This accessible book offers a vivid geographic portrait of Cuba, exploring the island’s streetscapes, sugar cane fields, beaches, and rural settlements; its billboards, government buildings, and national landmarks. The authors illuminate how natural and built landscapes have shaped Cuban identity (cubanidad), and vice versa. They provide a unique perspective on Cuba’s distinct historical periods and political economies, from the colonial period through republicanism and today’s socialist era. Compelling topics include the legacies of slavery and the sugar industry, the past and future of urban development, and the impact of “islandness” on sociocultural processes.
Joseph L. Scarpaci is a broadly trained human geographer who has taught in public health, geography, urban studies, and planning programs at the Inter-American University of Puerto Rico, Rutgers University, the University of Iowa, Virginia Tech, and Virginia Military Institute. He is currently Associate Professor of Marketing at West Liberty University, Executive Director of the Center for the Study of Cuban Culture and Economy, and Vice President of the Havana Consulting Group. Dr. Scarpaci has been conducting research in Cuba since 1990 and has made 70 trips to the island. His books include Plazas and Barrios, Havana: Two Faces of the Antillean Metropolis, and Marketing without Advertising: Consumer Choice and Brand Preference in Cuba.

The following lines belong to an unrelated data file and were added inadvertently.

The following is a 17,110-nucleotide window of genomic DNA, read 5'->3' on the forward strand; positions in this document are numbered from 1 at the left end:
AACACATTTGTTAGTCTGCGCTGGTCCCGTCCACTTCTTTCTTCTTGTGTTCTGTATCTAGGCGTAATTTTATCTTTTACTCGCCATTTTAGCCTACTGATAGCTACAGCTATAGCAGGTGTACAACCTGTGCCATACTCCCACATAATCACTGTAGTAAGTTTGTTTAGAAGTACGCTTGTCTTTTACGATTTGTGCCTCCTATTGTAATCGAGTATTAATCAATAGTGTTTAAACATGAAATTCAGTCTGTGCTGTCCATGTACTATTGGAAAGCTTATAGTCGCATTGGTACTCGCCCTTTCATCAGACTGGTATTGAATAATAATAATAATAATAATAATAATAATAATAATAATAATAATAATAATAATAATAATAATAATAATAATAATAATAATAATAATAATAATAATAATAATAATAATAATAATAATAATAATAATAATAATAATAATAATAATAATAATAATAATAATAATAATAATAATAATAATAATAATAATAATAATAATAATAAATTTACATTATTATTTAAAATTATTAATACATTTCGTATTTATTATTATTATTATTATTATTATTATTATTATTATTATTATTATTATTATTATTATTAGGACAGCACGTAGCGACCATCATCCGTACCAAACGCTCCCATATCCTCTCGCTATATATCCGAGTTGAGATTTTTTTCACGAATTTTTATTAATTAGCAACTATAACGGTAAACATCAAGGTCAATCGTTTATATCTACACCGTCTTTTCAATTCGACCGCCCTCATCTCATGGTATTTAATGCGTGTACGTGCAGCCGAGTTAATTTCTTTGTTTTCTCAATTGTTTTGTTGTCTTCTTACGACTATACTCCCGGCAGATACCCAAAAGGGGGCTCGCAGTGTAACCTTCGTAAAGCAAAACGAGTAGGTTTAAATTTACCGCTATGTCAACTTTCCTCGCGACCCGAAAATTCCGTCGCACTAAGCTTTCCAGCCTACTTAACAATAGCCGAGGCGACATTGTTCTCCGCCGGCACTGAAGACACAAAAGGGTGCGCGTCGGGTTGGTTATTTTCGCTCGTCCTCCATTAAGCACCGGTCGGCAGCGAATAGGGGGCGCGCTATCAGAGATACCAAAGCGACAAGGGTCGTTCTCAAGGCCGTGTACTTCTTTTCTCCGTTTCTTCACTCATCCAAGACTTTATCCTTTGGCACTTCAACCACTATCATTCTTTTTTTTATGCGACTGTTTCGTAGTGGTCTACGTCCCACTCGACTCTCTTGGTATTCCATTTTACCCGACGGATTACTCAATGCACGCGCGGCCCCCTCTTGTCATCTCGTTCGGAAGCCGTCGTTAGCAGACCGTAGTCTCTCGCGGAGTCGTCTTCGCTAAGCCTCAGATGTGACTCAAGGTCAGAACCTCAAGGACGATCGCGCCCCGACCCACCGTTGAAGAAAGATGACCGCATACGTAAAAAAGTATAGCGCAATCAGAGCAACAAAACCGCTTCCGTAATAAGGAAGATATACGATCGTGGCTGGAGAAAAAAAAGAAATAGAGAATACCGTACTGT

Armando H. Portela is a physical geographer who worked for 23 years in the Institute of Geography of the Cuban Academy of Sciences. He coauthored the section “Geomorphology (Relief)” in the Nuevo Atlas Nacional de Cuba (Institute of Geography of the Academy of Sciences of Cuba, 1989) and produced a number of geomorphologic maps of the island. He currently works at the Miami Herald and freelances for the newsletter CubaNews, where he regularly publishes on geographical issues of the island.
Scholars and students in regional geography and Latin American studies; other readers interested in Cuban history, politics, and culture. Will serve as a supplemental text for advanced undergraduate or graduate-level courses on Cuba, Latin America, or the Caribbean.